Certain AI systems are classified as high-risk under the EU AI Act due to their potential to have a significant or severe impact on people and society. These high-risk AI systems include those used in critical infrastructure like transportation, energy, and water supply, where failures endanger citizens’ lives and health. AI systems used in educational or vocational training that affect access to learning and professional development, such as those used to score exams or evaluate candidates, are also considered high-risk. The Act also classifies AI systems used as safety components in products, such as robot-assisted surgery or autonomous vehicles, as high-risk, as well as those used in employment, worker management, and access to self-employment, such as resume-sorting software for recruitment or employee performance monitoring and evaluation systems.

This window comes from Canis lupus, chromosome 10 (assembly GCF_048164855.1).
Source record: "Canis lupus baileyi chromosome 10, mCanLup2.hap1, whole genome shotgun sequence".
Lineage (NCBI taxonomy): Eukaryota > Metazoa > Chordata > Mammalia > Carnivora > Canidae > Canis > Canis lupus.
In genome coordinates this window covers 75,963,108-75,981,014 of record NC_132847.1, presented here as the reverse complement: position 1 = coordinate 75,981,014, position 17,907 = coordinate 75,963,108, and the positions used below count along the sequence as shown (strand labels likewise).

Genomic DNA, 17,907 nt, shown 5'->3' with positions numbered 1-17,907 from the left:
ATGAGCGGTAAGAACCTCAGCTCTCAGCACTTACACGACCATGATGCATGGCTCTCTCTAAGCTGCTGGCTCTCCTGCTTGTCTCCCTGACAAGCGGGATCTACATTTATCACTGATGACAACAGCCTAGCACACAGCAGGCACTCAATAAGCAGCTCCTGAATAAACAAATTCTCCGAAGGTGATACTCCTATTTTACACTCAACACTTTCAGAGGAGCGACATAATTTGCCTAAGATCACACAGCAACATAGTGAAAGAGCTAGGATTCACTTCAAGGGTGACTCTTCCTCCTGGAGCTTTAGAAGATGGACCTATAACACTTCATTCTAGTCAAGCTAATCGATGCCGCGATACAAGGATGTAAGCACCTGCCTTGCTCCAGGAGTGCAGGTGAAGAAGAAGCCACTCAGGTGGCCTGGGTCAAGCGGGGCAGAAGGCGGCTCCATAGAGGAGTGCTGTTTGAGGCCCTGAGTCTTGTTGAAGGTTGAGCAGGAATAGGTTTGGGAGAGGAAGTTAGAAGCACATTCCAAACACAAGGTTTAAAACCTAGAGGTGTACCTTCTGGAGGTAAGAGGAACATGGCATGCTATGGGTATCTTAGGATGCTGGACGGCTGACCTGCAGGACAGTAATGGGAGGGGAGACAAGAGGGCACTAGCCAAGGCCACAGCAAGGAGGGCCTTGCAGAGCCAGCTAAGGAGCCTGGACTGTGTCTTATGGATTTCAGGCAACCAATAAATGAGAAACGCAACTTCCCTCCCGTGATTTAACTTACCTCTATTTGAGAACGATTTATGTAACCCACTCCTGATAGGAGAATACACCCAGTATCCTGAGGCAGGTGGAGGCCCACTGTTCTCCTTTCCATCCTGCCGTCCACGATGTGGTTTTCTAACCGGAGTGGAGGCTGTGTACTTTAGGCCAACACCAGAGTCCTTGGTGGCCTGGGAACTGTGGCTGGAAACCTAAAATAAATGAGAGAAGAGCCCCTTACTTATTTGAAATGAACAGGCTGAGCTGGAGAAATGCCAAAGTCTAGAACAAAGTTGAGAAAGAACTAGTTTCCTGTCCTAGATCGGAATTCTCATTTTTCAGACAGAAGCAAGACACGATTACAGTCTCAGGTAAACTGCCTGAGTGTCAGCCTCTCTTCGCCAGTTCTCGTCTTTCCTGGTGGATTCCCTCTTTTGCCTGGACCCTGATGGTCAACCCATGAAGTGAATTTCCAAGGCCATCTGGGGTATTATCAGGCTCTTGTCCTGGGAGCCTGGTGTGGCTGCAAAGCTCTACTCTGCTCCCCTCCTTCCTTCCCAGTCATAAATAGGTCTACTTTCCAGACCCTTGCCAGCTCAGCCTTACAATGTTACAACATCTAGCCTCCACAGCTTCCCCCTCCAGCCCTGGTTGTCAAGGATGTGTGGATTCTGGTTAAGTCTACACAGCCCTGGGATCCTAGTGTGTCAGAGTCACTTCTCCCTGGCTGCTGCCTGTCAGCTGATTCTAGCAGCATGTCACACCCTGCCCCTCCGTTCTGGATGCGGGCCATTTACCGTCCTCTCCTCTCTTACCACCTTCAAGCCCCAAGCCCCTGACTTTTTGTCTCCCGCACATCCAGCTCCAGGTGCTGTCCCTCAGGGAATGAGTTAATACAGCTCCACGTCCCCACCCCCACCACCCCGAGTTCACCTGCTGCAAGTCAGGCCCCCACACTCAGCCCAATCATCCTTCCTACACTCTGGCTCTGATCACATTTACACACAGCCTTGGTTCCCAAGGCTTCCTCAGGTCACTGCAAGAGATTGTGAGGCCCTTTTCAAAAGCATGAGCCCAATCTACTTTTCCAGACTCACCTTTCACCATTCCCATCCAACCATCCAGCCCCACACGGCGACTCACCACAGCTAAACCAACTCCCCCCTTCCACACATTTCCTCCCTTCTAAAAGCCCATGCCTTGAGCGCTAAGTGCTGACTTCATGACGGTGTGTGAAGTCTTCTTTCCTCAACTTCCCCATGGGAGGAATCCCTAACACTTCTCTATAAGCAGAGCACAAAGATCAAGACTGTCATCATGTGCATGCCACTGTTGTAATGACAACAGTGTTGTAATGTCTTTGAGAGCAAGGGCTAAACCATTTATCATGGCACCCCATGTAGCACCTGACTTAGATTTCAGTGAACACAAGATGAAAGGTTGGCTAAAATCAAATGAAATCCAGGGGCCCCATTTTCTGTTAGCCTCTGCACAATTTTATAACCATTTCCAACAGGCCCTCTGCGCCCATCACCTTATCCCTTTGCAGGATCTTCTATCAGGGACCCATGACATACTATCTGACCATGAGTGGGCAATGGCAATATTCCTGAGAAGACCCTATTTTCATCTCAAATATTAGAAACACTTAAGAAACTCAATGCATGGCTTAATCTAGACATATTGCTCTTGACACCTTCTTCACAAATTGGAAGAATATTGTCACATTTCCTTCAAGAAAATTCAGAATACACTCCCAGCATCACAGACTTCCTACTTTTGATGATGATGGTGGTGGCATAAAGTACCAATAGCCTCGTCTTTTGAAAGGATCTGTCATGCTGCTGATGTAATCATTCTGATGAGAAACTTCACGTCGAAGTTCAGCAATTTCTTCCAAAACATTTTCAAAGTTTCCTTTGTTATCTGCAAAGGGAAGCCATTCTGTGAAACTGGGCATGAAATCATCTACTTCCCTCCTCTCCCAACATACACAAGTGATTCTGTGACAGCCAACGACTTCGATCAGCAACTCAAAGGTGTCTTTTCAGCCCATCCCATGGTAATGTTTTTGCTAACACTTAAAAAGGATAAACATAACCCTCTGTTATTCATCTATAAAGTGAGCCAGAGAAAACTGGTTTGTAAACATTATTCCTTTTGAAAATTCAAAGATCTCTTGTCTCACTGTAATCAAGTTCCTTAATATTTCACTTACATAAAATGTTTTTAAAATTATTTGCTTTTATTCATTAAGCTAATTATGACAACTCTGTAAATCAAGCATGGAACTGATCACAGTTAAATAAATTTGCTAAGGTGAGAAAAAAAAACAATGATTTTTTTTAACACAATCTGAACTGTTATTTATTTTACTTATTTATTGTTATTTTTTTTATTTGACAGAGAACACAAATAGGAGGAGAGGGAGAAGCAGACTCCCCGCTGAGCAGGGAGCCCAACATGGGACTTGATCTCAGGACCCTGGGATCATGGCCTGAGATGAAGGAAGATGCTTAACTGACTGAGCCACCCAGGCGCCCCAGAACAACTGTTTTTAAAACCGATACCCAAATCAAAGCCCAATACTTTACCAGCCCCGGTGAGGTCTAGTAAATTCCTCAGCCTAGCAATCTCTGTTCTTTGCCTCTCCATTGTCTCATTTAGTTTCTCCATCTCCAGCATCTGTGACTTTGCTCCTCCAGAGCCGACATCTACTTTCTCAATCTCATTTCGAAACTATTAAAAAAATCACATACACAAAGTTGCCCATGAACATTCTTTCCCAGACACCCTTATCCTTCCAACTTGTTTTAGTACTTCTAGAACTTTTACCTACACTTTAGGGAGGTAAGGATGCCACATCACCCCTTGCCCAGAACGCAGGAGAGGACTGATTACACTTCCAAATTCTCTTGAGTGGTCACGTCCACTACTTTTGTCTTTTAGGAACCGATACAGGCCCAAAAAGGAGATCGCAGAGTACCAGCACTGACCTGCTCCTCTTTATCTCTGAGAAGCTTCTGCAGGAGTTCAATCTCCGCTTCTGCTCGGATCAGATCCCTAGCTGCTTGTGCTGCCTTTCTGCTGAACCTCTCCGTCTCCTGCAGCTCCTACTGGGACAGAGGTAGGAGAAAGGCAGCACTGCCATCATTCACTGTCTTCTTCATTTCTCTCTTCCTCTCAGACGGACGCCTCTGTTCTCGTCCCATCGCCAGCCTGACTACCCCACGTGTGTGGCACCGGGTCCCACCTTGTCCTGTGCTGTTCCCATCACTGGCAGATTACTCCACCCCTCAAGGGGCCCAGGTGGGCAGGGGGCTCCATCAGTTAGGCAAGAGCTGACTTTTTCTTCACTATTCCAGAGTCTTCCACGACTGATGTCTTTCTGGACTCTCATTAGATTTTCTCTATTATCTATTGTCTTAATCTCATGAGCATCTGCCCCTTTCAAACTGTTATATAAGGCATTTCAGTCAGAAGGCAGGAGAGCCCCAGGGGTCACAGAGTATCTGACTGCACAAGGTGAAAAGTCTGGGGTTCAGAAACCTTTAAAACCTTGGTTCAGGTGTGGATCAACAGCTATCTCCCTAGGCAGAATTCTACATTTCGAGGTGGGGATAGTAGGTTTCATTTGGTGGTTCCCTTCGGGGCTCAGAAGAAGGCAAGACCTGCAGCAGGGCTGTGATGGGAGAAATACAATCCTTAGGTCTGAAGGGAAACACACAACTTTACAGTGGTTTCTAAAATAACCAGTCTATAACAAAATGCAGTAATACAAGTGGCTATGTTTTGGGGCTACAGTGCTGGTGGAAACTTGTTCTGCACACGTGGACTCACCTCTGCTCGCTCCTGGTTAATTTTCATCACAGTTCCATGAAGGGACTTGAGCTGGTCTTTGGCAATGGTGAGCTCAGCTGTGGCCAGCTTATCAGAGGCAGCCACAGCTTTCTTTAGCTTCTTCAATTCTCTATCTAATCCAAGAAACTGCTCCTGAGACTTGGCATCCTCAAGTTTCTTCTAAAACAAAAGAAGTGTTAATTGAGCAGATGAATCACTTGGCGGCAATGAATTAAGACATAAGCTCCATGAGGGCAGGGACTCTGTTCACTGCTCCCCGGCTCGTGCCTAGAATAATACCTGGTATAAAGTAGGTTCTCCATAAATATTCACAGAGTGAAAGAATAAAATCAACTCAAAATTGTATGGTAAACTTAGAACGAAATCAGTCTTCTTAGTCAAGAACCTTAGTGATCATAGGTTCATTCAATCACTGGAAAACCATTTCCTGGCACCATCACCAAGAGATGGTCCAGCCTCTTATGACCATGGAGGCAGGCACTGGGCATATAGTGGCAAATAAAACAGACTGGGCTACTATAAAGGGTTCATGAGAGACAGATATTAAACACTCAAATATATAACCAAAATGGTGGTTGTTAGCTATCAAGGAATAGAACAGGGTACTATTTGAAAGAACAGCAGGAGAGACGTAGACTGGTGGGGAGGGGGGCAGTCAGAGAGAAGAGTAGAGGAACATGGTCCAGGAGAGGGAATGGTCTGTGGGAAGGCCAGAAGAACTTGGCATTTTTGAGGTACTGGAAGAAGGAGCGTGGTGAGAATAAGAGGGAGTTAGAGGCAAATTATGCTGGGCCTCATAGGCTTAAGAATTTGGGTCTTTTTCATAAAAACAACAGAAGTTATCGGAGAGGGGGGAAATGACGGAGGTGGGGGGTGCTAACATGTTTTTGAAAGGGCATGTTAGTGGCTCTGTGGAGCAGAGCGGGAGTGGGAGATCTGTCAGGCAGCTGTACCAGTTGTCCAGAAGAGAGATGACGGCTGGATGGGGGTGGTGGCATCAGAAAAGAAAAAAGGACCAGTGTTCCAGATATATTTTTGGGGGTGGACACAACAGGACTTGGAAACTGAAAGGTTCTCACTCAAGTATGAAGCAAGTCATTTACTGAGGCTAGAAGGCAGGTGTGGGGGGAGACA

Furthermore, AI systems used in critical private and public services, such as credit scoring or determining access to public benefits, as well as those used in law enforcement, migration, asylum, border control management, and the administration of justice and democratic processes, are classified as high-risk under the EU AI Act.

The Act set stringent requirements for these systems include thorough risk assessments, high-quality datasets, traceability measures, detailed documentation, human oversight, and robustness standards. Companies running afoul of the new rules could face fines of up to 7 percent of global revenue or $38 million, whichever is higher.